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Posted on on October 16th, 2010
by Pincas Jawetz (


African leaders gathered in a United Nations-backed meeting today urged the international community to support a fund intended to help poor countries adapt to the consequences of climate change and mitigate its effects of their economies and the environment.

“Finances are critical,” Abdoulie Janneh, UN Under Secretary General and Executive Secretary of the Economic Commission for Africa (ECA), told UN Radio at the end of the five-day Seventh African Development Forum in the Ethiopian capital, Addis Ababa.

“We must mobilize our own resources to really again underpin the importance we attach to climate change. But this is the challenge that was imposed on Africa.

“We are not contributing much to this phenomenon of climate change and therefore what we are saying is that those countries that have created this should really come up with the resources necessary,” Mr. Janneh said.

The theme of the Forum was “acting on climate change for sustainable development in Africa,” and was jointly convened by the African Union Commission, the African Development Bank and ECA.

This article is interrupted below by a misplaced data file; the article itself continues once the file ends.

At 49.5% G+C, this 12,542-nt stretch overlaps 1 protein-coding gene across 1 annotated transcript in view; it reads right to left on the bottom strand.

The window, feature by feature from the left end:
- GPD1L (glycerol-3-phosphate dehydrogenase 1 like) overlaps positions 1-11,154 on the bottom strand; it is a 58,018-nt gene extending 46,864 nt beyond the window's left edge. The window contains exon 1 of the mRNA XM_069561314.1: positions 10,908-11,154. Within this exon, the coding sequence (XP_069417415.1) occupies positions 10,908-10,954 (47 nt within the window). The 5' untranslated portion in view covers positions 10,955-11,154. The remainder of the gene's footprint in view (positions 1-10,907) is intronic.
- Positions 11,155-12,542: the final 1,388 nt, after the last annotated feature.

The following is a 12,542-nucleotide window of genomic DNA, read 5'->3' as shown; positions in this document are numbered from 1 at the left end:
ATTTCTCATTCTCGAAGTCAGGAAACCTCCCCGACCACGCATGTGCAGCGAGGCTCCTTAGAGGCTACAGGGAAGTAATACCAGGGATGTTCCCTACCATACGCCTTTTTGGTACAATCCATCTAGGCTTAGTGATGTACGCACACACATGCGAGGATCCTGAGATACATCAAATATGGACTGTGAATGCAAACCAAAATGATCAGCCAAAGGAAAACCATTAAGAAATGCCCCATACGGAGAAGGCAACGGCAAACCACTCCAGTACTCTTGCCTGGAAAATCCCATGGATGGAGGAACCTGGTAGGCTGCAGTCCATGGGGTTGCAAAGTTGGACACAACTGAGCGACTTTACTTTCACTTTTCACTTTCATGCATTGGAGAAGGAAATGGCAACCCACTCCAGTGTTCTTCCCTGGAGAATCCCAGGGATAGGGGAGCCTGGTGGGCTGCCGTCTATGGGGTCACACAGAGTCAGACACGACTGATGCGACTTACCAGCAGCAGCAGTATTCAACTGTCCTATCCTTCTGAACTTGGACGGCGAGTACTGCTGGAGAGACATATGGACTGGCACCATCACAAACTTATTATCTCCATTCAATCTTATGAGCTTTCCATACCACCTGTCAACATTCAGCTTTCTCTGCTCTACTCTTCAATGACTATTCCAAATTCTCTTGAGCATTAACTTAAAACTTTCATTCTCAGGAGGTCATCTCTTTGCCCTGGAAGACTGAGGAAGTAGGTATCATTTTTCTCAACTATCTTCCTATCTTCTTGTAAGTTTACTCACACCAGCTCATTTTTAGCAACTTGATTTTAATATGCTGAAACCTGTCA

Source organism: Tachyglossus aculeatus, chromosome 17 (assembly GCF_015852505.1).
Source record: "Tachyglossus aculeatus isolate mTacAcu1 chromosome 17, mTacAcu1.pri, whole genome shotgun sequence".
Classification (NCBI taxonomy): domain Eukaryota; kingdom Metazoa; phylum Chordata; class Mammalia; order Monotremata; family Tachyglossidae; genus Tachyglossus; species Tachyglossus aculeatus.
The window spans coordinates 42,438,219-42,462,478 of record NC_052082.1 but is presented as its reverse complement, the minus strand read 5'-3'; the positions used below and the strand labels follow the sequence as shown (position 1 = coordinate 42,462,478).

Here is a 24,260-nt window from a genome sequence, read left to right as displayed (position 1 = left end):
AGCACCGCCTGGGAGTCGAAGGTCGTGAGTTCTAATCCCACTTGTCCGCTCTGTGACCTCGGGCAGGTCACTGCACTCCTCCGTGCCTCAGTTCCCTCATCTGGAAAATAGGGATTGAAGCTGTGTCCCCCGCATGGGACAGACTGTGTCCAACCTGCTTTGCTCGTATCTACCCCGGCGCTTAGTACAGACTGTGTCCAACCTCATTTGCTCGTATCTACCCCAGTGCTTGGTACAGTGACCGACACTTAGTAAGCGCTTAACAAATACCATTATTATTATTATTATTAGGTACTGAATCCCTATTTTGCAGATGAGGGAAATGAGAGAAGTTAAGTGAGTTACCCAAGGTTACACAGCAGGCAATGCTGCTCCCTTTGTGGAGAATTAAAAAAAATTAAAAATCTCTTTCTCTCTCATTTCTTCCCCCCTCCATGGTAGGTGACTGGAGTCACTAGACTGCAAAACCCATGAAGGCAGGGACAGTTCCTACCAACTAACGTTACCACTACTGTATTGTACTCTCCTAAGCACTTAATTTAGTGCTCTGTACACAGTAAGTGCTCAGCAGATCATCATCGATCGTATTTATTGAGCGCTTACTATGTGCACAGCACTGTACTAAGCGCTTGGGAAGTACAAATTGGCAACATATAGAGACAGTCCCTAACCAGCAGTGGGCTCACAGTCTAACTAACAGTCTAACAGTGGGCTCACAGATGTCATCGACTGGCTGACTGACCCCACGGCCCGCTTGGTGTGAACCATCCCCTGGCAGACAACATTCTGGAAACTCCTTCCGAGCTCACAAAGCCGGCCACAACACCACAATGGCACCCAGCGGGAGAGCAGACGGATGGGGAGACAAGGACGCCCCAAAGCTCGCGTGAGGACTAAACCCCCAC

At the UN climate change conference in Copenhagen, Denmark, last December, developed nations pledged $30 billion of fast-track funding for developing countries through 2012 and committed to raise $100 billion annually by 2020.

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The African Union (AU) today launched the African Women’s Decade, with a top United Nations official calling on the continent’s leaders to seize the opportunity to eliminate a raft of ills, from exclusion from land tenure, credit and inheritance to violence and genital mutilation.

“Empowering women is a moral imperative, a question of fundamental rights,” Deputy Secretary-General Asha-Rose Migiro told an AU forum in Nairobi, Kenya, in a keynote address. “It is also sound policy. This is our chance to put principle into practice… Investing in women and girls is one of the greatest investments we can make.

“Gender equality and women’s empowerment are not add-ons – they are integral to development. Furthermore, they will have a multiplier effect on sustainable growth, and provide resilience to future challenges. Let us therefore work to empower Africa’s women and girls.”